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How viable of a candidate am I for a teaching position?


maj0915
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Hi everyone, I found this forum and was wondering if anyone could evaluate my prospects of finding a decent teaching position in China. I'm an American who just recently graduated from college in December with a degree in English and a very high GPA; while I was in school I spent a semester tutoring a non-native speaker (which lasted about four months.) In January, I began working as a volunteer ESL teacher at a non-profit which will give me an additional four months of teaching experience. In March, I will start another volunteer teaching position with children in an elementary school which should last for a month or two. I'm also planning on taking an online TEFL certification course, possibly through ITTT; the CELTA course nearest to my house is very expensive, and I'm not sure how many years I'm hoping to teach ESL, so I don't think I can justify the expense at this point; besides, from what I've read it doesn't seem like Chinese employers are particularly concerned about that sort of thing. I already have my Bachelor's in English, so with my current amount of teaching experience and assuming I am able to complete the certification course, will I be able to find a decent job in China? I'm concerned because I've read in a few places that two years of experience are preferred, but I will only have eight months or so between my tutoring, the volunteer ESL teacher position, and the volunteer teaching position at a local elementary school. I would prefer a "Tier 1" or "Tier 2" school with a decent salary.

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I should probably also mention that I will only be 22 or 23 years old when I am ready to begin teaching overseas. Also, I will likely not be able to travel to China until this summer at the earliest. From what I've heard, it appears that the primary hiring seasons for the Fall are in April or May, but can anyone confirm/deny this?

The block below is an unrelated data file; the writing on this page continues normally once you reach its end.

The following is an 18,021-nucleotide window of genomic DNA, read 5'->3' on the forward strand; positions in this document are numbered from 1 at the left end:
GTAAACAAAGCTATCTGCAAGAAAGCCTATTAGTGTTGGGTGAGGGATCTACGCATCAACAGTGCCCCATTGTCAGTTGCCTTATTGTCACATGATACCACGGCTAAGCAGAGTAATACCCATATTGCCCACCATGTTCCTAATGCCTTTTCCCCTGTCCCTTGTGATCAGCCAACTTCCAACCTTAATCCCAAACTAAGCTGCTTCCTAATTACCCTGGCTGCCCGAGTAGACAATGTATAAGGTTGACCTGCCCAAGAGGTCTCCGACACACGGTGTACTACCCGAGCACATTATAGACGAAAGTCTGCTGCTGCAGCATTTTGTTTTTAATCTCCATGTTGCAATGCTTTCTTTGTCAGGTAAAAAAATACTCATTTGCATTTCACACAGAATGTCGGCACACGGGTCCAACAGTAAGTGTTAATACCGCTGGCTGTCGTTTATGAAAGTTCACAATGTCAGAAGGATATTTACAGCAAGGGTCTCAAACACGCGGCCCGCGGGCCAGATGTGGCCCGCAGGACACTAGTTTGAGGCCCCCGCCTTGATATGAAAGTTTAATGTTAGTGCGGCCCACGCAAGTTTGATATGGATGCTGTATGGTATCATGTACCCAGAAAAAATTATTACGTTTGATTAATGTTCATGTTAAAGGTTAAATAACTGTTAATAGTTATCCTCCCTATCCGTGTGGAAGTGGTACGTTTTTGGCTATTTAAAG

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  • 3 months later...
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Your chances vary according to your experience and certificates, but also according to the city in which you are. I've heard it's very difficult to find a teaching job in Shanghai, for example. But in the city where I live, Chengdu, you can get a very decent sakary (10 000 RMB per month). And life expenses are lower!

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You may look into teaching in Taiwan instead of China. To legally teach at one of the big chain schools here all you need is to be a native speaker with a passport from a native-English-speaking country, a BA, and no criminal record. You can make good money at some of those schools, and if you learn Chinese while you're at it you can eventually work at one of the so-called "hardcore" cram schools. The pay at those places is much better, but you need experience at a normal cram school and the ability to control a class in Chinese.

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>>>The pay at those places is much better, but you need experience at a normal cram school and the ability to control a class in Chinese.>>>

Martial arts training necessary? How exactly out of control will they get?

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At most schools that's the case. That doesn't mean it's the case at all schools.

Here's an article from a few years ago about them.

I know the owner of one of these schools personally (not one listed in the article, but a similar concept). He pays 1000NT per hour, when the starting rate at a big chain like Hess is around 600. He expects his teachers to be able to explain things in Chinese, including some pretty technical phonetic description, and he requires his students to learn IPA. The material they use is all bilingual, and the teachers are encouraged to use it in the opposite direction to improve their Chinese. From what I've been able to tell, his school blows the regular buxibans out of the water. But then the barrier to entry is much higher.

And yeah, I should have said "run" a class. "Control" sounds a bit much. :mrgreen:

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You might encounter a ton of legal difficulties and paperwork, not to mention chinese politics and your personal life is jeopardized as well. The best asian country to teach in is Japan. And if you want to learn Chinese without writing, it is impossible because mandarin or cantonese dont use a phonetic system, so you can learn writing on your own you'll pick it up faster than native chinese speakers. I myself being an chinese native speaker(born in Canada) learned chinese writing and reading on my own while I taught english in Japan and South Korea. Trust me I've tried to go down that road of teaching English in China, its as complicated as working in Nasa, just to be free of the society, school and government's policies.

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You will definitely be able to find a job as a teacher in China. I studied Chinese in Nanjing for a year and I have literally seen 100's of foreign students being English teachers. Some of them did something like V.I.P teaching (teaching just one or two children) and they got a very decent salary. Even non-native speakers of English got English teaching jobs on a regular basis there. One question remains: what is a decent salary for you ? :=)

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